Ostrava’s New City Hall is now a national cultural monument

11/12 2023

The Czech government has approved a proposal by the Ministry of Culture to list the New City Hall in Ostrava as a national cultural monument. Built between the world wars to replace the much older and smaller city hall (hence the word “new” in its name), it has become one of Ostrava’s most prominent and distinctive landmarks – and now it has been officially recognized as one of the most important historical buildings in the Czech Republic.

Ostrava’s New City Hall is now a national cultural monument

The New City Hall today. Photography: Lukáš Kaboň

The New City Hall was built in Moravská Ostrava between 1929 and 1930. Its central part is flanked by two perpendicular wings and topped by a viewing tower. The building was ceremonially opened on 28 October 1930 to mark the 12th anniversary of Czechoslovakia’s independence. Designed by the architects František Kolář and Jan Rubý, its construction cost 52 million crowns (for comparison, the average monthly wage in the 1930s was around 800 crowns).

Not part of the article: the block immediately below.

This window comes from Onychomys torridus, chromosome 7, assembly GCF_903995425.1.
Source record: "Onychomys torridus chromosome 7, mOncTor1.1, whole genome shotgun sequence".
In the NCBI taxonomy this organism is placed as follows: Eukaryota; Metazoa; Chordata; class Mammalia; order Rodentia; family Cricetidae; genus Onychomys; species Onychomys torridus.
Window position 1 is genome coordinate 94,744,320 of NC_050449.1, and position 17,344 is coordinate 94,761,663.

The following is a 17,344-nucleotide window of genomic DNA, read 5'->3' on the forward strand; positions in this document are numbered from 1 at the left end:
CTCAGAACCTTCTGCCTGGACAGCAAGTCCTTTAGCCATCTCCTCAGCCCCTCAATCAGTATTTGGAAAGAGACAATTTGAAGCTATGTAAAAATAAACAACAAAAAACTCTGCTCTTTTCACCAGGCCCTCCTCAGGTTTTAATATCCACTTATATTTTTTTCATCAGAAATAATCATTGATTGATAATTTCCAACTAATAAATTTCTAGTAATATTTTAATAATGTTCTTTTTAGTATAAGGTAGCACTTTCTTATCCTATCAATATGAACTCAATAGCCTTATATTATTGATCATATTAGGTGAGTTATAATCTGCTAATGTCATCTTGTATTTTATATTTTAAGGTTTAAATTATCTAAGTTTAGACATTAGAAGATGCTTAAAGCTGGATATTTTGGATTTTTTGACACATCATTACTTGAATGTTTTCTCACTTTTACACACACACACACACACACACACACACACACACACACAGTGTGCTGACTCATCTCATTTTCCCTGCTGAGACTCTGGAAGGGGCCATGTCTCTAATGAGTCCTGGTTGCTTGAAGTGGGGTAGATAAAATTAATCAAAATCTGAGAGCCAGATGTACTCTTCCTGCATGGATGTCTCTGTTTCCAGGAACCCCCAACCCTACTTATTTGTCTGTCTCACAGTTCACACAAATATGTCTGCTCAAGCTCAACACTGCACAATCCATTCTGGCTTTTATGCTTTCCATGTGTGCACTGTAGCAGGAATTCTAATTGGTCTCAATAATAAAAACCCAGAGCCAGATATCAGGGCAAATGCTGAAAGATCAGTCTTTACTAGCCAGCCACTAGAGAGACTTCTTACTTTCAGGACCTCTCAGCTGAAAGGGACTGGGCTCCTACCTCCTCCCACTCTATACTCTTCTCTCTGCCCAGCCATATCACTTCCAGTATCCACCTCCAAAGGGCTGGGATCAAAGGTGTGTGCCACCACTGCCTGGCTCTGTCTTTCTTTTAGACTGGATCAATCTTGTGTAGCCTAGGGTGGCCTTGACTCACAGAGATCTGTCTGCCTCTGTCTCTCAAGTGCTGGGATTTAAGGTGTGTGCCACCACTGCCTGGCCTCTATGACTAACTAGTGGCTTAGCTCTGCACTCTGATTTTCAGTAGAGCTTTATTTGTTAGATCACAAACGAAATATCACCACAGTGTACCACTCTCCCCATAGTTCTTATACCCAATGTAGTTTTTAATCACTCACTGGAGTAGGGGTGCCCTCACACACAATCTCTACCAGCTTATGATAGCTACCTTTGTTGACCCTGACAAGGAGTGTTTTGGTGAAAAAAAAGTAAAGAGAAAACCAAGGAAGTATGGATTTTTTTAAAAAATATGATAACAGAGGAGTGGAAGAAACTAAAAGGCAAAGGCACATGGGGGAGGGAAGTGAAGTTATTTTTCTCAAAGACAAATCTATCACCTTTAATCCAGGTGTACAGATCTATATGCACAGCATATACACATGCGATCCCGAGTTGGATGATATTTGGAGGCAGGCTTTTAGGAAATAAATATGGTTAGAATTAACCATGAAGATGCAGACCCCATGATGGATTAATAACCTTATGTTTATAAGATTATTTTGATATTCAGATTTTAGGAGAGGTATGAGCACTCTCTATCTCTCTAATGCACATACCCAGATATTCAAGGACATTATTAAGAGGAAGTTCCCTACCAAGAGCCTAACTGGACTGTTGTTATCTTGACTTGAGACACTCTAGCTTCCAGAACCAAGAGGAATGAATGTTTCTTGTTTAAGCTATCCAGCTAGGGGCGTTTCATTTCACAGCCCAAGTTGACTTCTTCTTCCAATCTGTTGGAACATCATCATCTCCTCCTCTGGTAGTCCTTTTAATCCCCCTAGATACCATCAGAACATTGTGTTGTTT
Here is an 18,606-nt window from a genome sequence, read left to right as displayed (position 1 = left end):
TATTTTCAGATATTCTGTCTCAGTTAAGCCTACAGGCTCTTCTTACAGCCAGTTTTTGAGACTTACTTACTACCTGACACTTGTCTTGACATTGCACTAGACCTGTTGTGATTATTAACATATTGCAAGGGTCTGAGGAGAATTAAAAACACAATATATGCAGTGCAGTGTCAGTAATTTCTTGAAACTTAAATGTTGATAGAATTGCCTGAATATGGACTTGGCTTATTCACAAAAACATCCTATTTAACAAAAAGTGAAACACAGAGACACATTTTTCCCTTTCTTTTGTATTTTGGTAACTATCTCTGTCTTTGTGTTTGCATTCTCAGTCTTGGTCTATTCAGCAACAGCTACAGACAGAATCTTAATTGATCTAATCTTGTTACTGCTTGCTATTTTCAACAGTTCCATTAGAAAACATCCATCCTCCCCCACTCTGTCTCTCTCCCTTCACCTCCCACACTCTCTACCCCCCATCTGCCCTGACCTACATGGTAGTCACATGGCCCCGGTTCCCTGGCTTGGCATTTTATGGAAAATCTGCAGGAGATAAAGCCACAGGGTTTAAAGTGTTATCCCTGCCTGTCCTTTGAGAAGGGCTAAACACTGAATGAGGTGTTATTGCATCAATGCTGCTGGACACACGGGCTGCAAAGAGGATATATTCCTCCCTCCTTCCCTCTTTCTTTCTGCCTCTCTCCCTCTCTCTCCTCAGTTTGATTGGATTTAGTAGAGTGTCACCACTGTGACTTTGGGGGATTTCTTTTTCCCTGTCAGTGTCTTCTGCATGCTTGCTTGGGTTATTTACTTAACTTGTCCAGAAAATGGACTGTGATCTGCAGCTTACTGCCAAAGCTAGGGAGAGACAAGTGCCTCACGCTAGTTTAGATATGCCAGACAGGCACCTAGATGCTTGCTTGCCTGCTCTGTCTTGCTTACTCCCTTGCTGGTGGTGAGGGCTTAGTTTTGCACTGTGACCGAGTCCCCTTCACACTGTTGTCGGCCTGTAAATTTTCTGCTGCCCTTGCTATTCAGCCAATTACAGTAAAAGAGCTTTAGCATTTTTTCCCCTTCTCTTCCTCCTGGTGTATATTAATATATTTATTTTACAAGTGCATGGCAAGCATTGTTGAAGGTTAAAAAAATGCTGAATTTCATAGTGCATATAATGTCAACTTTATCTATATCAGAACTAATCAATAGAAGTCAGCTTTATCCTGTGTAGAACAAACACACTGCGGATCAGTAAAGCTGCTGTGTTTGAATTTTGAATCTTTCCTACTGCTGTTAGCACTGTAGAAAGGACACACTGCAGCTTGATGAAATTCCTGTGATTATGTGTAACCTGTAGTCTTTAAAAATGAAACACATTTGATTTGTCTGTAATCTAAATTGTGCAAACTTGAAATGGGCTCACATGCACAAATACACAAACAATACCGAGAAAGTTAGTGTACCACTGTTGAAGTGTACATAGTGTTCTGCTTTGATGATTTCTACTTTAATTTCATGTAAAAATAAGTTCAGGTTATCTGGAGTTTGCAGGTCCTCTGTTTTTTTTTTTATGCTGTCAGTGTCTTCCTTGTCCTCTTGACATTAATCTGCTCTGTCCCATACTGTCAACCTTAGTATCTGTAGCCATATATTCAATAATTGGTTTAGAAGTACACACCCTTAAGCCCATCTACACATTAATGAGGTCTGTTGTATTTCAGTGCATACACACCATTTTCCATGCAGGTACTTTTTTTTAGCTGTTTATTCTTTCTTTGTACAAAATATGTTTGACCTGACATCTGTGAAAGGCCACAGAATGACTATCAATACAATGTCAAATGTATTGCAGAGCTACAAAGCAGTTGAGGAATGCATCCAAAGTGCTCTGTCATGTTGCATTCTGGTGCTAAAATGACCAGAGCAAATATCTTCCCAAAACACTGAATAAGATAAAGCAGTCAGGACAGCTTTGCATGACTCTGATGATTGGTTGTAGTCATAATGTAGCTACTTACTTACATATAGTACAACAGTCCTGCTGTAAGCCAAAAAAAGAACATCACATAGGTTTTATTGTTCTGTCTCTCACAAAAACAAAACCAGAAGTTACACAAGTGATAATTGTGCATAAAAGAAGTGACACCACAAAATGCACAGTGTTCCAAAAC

It is still the largest city hall complex in the Czech Republic (and indeed in the whole of the former Czechoslovakia). The tower reaches 85.6 metres above ground level, making it the tallest tower of any city hall in the country, and there is a popular viewing terrace at a height of 73 metres. The New City Hall underwent a major renovation during the 1990s, restoring its beautiful period interiors to their former glory.

In addition to the New City Hall, the government also approved the listing of a further 17 national cultural monuments; 14 of them are city hall complexes. Proposals for awarding national cultural monument status are drawn up by the Ministry of Culture in conjunction with the National Heritage Institute. The Ministry of Culture can list buildings as cultural monuments without any further consultation, but national cultural monuments have to be approved by the government.